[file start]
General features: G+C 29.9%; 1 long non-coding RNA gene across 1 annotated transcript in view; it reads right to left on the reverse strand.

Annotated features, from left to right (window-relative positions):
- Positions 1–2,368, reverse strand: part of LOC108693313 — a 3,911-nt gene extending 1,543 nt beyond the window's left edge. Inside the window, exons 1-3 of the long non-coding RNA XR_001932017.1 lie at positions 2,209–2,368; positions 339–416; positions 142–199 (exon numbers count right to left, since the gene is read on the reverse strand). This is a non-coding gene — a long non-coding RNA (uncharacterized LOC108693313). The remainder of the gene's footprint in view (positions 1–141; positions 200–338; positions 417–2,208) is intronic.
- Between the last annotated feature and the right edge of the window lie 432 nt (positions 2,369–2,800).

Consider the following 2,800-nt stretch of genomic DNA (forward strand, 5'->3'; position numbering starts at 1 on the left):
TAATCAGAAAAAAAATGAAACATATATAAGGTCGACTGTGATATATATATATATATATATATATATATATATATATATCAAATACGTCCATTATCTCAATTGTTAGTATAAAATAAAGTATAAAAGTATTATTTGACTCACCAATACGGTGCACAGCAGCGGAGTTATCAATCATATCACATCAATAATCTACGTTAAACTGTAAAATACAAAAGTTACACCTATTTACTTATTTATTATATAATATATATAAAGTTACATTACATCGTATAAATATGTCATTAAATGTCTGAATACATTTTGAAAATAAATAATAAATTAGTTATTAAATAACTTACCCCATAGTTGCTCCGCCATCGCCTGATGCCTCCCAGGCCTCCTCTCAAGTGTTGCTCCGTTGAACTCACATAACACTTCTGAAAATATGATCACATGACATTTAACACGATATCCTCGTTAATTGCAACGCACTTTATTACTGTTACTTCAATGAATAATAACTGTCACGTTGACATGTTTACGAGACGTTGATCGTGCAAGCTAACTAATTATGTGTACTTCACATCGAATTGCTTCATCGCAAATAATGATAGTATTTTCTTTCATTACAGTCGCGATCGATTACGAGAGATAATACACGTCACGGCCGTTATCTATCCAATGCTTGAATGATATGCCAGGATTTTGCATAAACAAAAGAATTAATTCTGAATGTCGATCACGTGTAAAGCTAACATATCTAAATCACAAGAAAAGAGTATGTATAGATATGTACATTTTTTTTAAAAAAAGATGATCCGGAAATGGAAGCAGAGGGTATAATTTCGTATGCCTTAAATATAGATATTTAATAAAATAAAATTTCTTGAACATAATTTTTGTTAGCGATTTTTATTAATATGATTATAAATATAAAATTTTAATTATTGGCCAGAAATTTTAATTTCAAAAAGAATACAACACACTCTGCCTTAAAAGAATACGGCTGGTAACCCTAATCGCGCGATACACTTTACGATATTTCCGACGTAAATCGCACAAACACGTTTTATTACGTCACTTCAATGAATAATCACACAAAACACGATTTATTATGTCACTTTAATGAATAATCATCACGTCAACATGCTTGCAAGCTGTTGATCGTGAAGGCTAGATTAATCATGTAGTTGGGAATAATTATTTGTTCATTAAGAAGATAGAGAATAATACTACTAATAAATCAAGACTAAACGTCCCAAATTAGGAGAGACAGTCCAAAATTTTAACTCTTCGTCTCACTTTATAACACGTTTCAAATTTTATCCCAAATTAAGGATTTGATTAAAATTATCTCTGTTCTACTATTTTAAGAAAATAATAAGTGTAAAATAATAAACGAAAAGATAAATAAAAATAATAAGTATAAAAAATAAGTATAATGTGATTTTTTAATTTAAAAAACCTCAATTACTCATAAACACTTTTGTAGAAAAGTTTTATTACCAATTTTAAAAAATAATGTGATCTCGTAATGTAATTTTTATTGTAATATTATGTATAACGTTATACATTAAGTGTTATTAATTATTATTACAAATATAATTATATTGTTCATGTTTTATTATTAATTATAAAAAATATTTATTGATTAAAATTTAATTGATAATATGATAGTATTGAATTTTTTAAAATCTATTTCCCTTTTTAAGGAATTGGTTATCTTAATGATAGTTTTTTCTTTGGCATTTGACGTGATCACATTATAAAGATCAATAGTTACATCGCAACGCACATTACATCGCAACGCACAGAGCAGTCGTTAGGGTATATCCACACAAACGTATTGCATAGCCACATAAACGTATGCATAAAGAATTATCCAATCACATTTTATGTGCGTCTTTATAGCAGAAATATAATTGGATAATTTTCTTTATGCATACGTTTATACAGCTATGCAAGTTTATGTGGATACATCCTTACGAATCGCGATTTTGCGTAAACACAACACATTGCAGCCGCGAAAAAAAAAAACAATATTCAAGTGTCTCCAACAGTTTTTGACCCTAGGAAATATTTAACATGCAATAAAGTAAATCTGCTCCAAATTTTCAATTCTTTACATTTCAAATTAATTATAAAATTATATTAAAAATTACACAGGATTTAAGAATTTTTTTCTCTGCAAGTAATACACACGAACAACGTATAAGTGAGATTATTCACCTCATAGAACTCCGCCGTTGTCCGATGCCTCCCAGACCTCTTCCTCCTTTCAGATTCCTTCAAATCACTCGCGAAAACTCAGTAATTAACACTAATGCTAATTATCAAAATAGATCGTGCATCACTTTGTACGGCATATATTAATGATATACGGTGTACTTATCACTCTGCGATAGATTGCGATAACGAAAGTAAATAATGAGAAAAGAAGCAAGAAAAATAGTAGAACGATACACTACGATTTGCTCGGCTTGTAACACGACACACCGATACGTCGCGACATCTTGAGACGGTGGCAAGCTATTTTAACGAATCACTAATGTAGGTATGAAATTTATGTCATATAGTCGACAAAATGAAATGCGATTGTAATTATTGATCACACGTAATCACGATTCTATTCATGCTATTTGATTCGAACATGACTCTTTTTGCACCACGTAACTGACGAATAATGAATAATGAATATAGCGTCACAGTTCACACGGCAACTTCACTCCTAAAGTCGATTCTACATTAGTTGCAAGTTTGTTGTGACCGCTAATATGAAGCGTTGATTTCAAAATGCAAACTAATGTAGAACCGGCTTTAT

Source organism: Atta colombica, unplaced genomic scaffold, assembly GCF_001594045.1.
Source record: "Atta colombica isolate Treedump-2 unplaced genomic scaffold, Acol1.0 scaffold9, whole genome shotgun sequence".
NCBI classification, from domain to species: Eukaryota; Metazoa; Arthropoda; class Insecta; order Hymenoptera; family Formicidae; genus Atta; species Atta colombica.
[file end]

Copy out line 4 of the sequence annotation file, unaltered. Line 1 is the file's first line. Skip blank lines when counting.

- Between the last annotated feature and the right edge of the window lie 432 nt (positions 2,369–2,800).